Mechs in Phantom Brigade shooting at one another.

Phantom Brigade review

A bare-bones foundation for future mech wars.

(Image: © Brace Yourself Games)

Our Verdict

An exciting concept begging for structural refinements and more meat on its robot bones.

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Need to know

What is it? Simultaneous single-player turn-based mecha tactics
Release date Feb 28, 2023
Expect to pay: $30/£24
Developer: Brace Yourself Games
Publisher: Brace Yourself Games
Reviewed on: Windows 11, Nvidia 2080 Ti, Intel i9-9900k @ 4.9ghz, 32gb RAM
Steam Deck TBA
Link: Official site

At its heart, Phantom Brigade is a solo small-scale squad tactics game. You command up to four Gundam-esque mechs in small skirmishes against larger forces. While often outnumbered, you have the huge advantage of knowing what the enemy will be doing in each five-second turn. You plan your actions on a timeline, while projections show you where enemies are moving and who they’re targeting, like a more granular take on Into The Breach.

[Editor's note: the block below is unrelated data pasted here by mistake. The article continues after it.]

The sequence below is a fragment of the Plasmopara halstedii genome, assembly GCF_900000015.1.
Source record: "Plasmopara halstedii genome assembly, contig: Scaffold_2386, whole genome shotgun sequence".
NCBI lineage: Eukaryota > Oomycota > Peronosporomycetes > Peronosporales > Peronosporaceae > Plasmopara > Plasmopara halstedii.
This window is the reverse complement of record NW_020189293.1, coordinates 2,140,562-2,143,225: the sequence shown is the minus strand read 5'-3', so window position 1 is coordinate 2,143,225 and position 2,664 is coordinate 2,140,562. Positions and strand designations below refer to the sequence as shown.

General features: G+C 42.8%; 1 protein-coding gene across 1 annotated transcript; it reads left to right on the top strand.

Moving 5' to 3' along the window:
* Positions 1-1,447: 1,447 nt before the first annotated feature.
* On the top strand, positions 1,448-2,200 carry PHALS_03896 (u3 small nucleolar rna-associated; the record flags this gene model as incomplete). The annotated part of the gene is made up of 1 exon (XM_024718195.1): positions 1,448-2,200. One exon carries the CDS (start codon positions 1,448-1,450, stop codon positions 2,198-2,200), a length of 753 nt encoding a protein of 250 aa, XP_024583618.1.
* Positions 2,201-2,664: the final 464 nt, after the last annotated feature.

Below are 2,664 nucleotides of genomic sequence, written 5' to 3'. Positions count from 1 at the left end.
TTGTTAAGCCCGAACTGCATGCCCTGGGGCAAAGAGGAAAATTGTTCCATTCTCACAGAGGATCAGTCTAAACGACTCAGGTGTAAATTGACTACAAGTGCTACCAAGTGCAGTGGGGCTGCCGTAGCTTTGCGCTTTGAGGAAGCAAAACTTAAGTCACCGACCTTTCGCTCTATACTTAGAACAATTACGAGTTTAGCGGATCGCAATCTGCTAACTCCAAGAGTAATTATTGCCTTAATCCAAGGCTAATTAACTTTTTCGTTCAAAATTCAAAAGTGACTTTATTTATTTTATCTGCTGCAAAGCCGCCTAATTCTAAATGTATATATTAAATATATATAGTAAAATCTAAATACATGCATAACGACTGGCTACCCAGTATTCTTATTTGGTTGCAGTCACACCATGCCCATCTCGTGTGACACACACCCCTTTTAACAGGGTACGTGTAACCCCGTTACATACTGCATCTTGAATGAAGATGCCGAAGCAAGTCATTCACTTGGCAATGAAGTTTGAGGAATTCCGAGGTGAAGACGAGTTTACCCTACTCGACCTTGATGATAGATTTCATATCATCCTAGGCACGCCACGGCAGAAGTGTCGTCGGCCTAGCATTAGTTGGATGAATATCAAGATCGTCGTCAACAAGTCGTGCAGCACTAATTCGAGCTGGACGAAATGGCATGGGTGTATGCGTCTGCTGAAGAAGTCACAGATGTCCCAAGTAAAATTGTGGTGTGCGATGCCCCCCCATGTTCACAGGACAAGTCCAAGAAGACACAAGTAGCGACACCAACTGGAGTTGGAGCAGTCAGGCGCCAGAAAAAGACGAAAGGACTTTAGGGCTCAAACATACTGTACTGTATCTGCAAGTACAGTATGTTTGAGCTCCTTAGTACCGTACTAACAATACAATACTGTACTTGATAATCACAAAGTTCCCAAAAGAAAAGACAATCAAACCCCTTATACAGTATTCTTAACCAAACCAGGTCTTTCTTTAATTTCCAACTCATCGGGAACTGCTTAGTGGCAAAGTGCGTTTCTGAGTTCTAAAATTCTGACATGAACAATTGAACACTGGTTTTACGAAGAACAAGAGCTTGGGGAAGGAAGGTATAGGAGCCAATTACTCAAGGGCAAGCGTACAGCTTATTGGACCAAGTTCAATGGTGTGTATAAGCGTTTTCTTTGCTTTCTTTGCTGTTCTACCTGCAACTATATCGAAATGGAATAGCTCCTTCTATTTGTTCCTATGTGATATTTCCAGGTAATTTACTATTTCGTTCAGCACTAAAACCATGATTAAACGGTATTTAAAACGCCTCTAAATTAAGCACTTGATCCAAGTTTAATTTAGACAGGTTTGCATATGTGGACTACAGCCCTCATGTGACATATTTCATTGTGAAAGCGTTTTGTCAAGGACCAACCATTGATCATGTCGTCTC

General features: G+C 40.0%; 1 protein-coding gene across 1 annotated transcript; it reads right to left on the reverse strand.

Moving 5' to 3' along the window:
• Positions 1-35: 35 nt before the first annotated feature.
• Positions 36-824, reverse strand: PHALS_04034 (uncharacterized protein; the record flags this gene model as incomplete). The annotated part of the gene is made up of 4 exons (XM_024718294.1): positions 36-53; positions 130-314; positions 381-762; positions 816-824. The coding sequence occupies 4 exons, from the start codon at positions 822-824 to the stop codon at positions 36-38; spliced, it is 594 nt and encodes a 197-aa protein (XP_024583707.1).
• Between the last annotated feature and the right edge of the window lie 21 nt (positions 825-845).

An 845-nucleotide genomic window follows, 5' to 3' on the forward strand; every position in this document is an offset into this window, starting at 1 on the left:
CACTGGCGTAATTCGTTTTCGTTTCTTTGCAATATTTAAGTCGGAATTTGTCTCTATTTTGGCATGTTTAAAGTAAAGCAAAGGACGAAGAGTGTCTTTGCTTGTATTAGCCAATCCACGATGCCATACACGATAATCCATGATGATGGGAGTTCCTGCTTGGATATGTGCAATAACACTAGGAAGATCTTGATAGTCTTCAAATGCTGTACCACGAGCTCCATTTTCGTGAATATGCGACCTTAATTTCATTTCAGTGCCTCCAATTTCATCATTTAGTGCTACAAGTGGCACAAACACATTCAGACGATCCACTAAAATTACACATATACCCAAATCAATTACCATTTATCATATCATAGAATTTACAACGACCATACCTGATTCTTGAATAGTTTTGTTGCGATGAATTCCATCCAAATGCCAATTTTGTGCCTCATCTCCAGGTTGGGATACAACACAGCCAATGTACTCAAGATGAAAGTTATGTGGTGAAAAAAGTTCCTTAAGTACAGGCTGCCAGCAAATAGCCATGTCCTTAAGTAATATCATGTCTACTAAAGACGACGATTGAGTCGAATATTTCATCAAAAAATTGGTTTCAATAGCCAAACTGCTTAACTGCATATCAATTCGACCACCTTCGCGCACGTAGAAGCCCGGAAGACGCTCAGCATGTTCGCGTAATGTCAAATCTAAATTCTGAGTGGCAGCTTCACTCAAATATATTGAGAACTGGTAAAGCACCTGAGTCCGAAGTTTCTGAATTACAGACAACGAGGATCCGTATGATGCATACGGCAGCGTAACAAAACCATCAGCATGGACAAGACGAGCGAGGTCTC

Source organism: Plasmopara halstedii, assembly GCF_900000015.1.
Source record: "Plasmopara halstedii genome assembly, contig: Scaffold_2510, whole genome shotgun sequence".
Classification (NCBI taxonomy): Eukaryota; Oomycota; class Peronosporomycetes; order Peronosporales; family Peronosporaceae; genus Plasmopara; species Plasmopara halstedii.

It’s satisfying to exploit, dodging out of a sniper’s aim at the last second, juking around incoming missiles or interrupting a charge with a swooping melee attack. Like you’re leading a squad of anime protagonists against an army of faceless goons, and it works great for the first couple dozen battles. After each fight, your little guerilla squad can salvage mech parts and weapons from the battlefield, melt down unwanted gear for resources, and upgrade your mobile repair base and strategic options. It’s an exciting progression loop, working your way across a strategic map of increasingly tough provinces, absorbing new enemy techs into your arsenal and then using it in a push to liberate that region, making it a safe place to retreat to and restock.

Mechs in Phantom Brigade shooting at one another.

(Image credit: Brace Yourself Games)

There’s so many little aspects that Phantom Brigade gets right. Visually, it’s a treat with clean UI design and sharp-looking robots inspired by Square’s classic Front Mission series. The turn replays are a joy—watching in slow motion that exact moment an enemy mech’s day was completely ruined never gets old—and there’s a real sense of heft to the mechs despite their jump-jet assisted agility. Mech weight also affects how collisions play out, with a heavier chassis allowing you to tackle lighter enemies, potentially concussing their pilot and letting you salvage their mech undamaged.